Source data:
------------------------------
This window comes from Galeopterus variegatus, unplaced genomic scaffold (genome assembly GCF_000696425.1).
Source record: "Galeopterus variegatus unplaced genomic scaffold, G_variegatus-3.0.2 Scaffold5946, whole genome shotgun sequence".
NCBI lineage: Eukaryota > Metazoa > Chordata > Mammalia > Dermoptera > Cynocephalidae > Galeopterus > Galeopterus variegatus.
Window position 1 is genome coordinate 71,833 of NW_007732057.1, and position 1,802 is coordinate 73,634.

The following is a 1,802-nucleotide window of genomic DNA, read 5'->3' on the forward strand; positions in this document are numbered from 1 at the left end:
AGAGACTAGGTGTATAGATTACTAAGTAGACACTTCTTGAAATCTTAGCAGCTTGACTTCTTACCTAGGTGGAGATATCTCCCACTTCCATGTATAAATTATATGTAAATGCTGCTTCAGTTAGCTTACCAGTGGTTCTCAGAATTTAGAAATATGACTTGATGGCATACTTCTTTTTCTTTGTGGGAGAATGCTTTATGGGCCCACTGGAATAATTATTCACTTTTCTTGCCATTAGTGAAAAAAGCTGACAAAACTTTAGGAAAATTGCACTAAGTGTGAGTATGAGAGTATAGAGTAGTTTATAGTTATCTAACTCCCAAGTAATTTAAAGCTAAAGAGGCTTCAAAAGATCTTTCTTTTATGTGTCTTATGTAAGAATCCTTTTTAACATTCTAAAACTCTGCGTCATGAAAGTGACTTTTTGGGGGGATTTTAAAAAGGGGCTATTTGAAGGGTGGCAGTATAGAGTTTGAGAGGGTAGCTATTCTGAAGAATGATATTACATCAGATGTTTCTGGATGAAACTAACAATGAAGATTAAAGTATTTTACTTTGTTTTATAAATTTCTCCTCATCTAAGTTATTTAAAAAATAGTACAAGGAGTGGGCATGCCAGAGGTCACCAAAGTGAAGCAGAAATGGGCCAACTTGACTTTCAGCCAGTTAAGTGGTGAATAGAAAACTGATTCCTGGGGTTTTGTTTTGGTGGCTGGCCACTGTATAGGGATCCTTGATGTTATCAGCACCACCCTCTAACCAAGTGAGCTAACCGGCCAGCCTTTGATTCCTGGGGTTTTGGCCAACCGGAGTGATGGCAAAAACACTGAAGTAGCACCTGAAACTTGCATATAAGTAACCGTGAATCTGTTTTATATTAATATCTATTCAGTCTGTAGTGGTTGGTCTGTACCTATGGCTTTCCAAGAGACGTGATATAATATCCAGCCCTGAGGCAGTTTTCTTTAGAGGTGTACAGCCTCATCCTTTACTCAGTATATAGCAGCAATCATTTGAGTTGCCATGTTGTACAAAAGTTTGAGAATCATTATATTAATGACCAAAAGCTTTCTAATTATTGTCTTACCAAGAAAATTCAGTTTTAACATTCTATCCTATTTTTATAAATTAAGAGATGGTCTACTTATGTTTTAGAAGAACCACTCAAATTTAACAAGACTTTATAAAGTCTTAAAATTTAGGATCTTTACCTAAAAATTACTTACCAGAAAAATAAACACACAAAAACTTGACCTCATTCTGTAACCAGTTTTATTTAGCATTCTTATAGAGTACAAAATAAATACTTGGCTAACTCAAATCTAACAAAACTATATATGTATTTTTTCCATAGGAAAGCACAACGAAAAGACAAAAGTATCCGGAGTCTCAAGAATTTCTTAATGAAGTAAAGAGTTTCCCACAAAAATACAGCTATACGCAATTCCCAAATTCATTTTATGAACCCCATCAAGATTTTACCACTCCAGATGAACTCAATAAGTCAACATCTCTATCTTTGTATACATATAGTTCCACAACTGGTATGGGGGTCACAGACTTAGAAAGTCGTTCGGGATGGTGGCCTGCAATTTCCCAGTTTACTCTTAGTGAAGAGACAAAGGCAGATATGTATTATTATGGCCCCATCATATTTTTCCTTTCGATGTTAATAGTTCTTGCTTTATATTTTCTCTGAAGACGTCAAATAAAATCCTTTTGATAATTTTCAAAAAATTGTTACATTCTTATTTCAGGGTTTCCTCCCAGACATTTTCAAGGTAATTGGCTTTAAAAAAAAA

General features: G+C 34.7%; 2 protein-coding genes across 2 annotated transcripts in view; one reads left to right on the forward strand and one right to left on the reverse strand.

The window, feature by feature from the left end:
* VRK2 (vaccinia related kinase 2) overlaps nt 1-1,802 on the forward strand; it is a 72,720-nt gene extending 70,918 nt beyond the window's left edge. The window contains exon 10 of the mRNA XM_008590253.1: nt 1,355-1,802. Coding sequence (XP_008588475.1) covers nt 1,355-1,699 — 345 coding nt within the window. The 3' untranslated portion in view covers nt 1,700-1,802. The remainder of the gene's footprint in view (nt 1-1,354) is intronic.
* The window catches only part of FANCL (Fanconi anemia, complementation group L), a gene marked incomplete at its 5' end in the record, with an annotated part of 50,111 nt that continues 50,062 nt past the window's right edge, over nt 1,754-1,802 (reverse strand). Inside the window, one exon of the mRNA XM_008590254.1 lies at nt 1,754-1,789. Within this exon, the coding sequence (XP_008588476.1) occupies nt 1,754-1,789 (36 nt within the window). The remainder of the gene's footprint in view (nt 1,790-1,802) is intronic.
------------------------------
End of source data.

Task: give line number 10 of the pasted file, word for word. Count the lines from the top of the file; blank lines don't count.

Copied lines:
* The window catches only part of FANCL (Fanconi anemia, complementation group L), a gene marked incomplete at its 5' end in the record, with an annotated part of 50,111 nt that continues 50,062 nt past the window's right edge, over nt 1,754-1,802 (reverse strand). Inside the window, one exon of the mRNA XM_008590254.1 lies at nt 1,754-1,789. Within this exon, the coding sequence (XP_008588476.1) occupies nt 1,754-1,789 (36 nt within the window). The remainder of the gene's footprint in view (nt 1,790-1,802) is intronic.